The continued increase in local coronavirus cases has prompted the Centers for Disease Control and Prevention to move San Diego County to its high-risk level for COVID-19.
The CDC tracks community levels of the virus based on geographic regions to determine the impact of COVID-19 in communities, and to allow individual jurisdictions to implement preventive strategies based on the latest local data.
San Diego had been in the medium-risk category since the end of May, but recent spikes in hospitalizations and new cases have led the CDC to increase the risk level for the region.
Actions You Can Take
The high-risk level means COVID-19 is widespread throughout the region and San Diegans should continue taking precautions to slow the spread of the virus. You should:
- Wear a mask indoors when in public
- Get all the vaccine doses and boosters
- Stay home if you are sick and get tested
- Avoid crowded places
- Take other precautions, such as washing your hands and staying away from people who are visibly sick
The County continues to follow the California Department of Public Health’s SMARTER plan, which recommends vaccination, use of masks, testing and treatment among other things.
“San Diegans should take every precaution necessary to slow the spread of COVID-19,” said Cameron Kaiser, M.D., M.P.H., County deputy public health officer. “Most San Diegans have been vaccinated, but with this virus, and with the prevalence and infectivity of the new variants, a booster is highly recommended, especially for people who are immunocompromised or have other comorbidities.”
Got COVID? Get Treatment
If you do get COVID-19, County health officials say treatment is available. Treatment can help prevent high-risk individuals from getting sick enough to need hospital services and even from dying from COVID.
Oral medications, in the form of pills, and monoclonal antibodies, in the form of an intravenous infusion, are available at multiple locations and community pharmacies across San Diego. Antiviral medications require a doctor’s prescription and should be started within five days of developing symptoms of COVID-19. Monoclonal antibodies should be given no more than seven days after the onset of symptoms.
To determine which treatment is best for you, talk to your doctor or health care provider, or call 2-1-1 to find a provider.
- Received at least one shot: Over 3.0 million or 89.7% of San Diegans age six months and older are at least partially vaccinated.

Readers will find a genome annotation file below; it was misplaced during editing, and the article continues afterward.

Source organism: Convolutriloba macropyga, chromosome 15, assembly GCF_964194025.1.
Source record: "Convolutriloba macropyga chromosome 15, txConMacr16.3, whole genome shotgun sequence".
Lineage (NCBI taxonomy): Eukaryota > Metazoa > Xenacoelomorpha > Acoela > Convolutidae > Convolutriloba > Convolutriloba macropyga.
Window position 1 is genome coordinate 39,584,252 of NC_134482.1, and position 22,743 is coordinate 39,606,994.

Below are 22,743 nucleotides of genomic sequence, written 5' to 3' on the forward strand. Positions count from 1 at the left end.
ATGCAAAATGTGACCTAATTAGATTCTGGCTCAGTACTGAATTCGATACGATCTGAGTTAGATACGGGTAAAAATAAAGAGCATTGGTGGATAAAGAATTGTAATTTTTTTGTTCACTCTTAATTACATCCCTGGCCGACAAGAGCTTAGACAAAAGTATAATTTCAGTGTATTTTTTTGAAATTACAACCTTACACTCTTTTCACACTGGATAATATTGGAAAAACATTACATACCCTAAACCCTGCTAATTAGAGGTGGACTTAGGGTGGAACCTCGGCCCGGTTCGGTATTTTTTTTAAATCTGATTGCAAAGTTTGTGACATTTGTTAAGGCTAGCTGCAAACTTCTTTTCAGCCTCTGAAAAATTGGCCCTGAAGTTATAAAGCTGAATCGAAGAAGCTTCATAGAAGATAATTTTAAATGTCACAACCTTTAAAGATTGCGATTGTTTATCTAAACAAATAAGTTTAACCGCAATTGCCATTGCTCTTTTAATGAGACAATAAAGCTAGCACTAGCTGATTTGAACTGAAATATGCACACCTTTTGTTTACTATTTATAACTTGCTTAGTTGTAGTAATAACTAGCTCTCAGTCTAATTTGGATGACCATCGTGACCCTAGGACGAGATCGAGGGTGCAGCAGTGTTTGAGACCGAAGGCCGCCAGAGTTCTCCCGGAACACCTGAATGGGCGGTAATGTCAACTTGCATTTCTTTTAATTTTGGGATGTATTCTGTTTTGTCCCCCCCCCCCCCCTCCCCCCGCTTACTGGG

- Fully vaccinated: Nearly 2.65 million or 79.2%.
- Boosters administered: 1,396,563 or 57.8% of 2,418,004 eligible San Diegans.
- More vaccination information can be found at coronavirus-sd.com/vaccine.
- 13 additional deaths were reported since the last report on July 7. The region’s total is 5,370.
- Of the 13 additional deaths, four were women and nine were men. They died between May 23 and July 7, 2022; five deaths occurred in the past two weeks.
- Eight of the people who died were 80 years or older, two were in their 70s, two were in their 60s and one was in their 40s.
- 11 were fully vaccinated and two were not.
- All had underlying medical conditions.
Cases, Case Rates and Testing:
- 5,576 COVID-19 cases were reported to the County in the past three days (July 11 to July 13, 2022). The region’s total is now 857,182.
- 12,948 cases were reported in the past week (July 7 through July 13) compared to 9,763 infections identified the previous week (June 30 through July 6).
- San Diego County’s case rate per 100,000 residents 12 years of age and older is 43.95 for people fully vaccinated and boosted, 27.01 for fully vaccinated people and 87.71 for not fully vaccinated San Diegans.
- 12,747 tests were reported to the County on July 9, and the percentage of new positive cases was 14.9% (Data through July 9).
- The 14-day rolling percentage of positive cases, among tests reported through July 9, is 14.5%.
Data updates to the County’s coronavirus-sd.com website will be published Mondays and Thursdays around 5 p.m., with the exception of holidays.
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